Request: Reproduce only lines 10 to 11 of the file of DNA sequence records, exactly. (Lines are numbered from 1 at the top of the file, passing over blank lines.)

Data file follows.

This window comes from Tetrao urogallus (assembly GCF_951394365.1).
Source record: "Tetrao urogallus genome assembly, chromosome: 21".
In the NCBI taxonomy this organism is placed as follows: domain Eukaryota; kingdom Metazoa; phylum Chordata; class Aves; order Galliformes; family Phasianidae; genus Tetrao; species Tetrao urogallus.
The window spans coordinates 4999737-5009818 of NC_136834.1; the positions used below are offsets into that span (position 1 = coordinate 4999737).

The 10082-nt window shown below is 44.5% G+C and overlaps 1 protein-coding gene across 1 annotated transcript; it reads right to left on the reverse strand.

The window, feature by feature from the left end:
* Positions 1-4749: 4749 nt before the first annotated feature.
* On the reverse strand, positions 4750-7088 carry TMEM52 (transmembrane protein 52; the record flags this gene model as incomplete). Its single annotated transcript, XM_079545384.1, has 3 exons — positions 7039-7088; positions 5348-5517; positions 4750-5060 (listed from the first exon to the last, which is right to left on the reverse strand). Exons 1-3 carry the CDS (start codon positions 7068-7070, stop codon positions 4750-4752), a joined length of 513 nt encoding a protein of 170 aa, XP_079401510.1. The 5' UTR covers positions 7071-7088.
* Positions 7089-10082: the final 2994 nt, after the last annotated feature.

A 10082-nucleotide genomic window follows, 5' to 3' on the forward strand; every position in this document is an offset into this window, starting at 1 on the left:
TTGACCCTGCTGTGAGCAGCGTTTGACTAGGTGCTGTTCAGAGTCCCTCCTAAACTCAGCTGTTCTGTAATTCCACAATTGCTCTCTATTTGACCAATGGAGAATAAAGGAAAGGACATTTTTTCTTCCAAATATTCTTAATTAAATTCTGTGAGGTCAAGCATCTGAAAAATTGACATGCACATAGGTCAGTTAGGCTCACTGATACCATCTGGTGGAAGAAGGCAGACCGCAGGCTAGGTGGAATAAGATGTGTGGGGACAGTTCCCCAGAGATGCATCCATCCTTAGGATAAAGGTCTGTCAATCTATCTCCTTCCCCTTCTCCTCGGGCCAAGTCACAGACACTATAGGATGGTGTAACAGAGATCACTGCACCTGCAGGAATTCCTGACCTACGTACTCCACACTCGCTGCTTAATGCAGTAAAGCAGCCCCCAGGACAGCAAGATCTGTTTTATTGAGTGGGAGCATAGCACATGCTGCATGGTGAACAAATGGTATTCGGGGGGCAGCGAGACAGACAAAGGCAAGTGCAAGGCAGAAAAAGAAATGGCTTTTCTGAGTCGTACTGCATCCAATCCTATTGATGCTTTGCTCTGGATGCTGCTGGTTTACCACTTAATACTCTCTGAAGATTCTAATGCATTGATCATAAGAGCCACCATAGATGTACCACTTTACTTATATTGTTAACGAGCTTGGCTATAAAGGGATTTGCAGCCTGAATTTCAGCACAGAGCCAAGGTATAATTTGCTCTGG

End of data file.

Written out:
A 10082-nucleotide genomic window follows, 5' to 3' on the forward strand; every position in this document is an offset into this window, starting at 1 on the left:
TTGACCCTGCTGTGAGCAGCGTTTGACTAGGTGCTGTTCAGAGTCCCTCCTAAACTCAGCTGTTCTGTAATTCCACAATTGCTCTCTATTTGACCAATGGAGAATAAAGGAAAGGACATTTTTTCTTCCAAATATTCTTAATTAAATTCTGTGAGGTCAAGCATCTGAAAAATTGACATGCACATAGGTCAGTTAGGCTCACTGATACCATCTGGTGGAAGAAGGCAGACCGCAGGCTAGGTGGAATAAGATGTGTGGGGACAGTTCCCCAGAGATGCATCCATCCTTAGGATAAAGGTCTGTCAATCTATCTCCTTCCCCTTCTCCTCGGGCCAAGTCACAGACACTATAGGATGGTGTAACAGAGATCACTGCACCTGCAGGAATTCCTGACCTACGTACTCCACACTCGCTGCTTAATGCAGTAAAGCAGCCCCCAGGACAGCAAGATCTGTTTTATTGAGTGGGAGCATAGCACATGCTGCATGGTGAACAAATGGTATTCGGGGGGCAGCGAGACAGACAAAGGCAAGTGCAAGGCAGAAAAAGAAATGGCTTTTCTGAGTCGTACTGCATCCAATCCTATTGATGCTTTGCTCTGGATGCTGCTGGTTTACCACTTAATACTCTCTGAAGATTCTAATGCATTGATCATAAGAGCCACCATAGATGTACCACTTTACTTATATTGTTAACGAGCTTGGCTATAAAGGGATTTGCAGCCTGAATTTCAGCACAGAGCCAAGGTATAATTTGCTCTGG